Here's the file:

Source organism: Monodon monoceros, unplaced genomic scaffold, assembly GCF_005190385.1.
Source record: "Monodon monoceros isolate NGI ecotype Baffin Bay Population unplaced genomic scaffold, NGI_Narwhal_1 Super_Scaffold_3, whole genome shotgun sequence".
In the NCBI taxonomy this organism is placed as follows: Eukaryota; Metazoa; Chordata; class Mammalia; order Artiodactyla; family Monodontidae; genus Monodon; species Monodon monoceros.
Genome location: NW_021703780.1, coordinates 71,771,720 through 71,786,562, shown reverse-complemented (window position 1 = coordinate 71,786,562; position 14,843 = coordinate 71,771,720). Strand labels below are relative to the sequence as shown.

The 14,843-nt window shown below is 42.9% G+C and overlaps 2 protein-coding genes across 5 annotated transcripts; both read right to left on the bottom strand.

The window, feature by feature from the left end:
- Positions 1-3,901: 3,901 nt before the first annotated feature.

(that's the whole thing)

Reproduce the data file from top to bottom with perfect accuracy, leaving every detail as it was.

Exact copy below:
Source organism: Monodon monoceros, unplaced genomic scaffold, assembly GCF_005190385.1.
Source record: "Monodon monoceros isolate NGI ecotype Baffin Bay Population unplaced genomic scaffold, NGI_Narwhal_1 Super_Scaffold_3, whole genome shotgun sequence".
In the NCBI taxonomy this organism is placed as follows: Eukaryota; Metazoa; Chordata; class Mammalia; order Artiodactyla; family Monodontidae; genus Monodon; species Monodon monoceros.
Genome location: NW_021703780.1, coordinates 71,771,720 through 71,786,562, shown reverse-complemented (window position 1 = coordinate 71,786,562; position 14,843 = coordinate 71,771,720). Strand labels below are relative to the sequence as shown.

The 14,843-nt window shown below is 42.9% G+C and overlaps 2 protein-coding genes across 5 annotated transcripts; both read right to left on the bottom strand.

The window, feature by feature from the left end:
- Positions 1-3,901: 3,901 nt before the first annotated feature.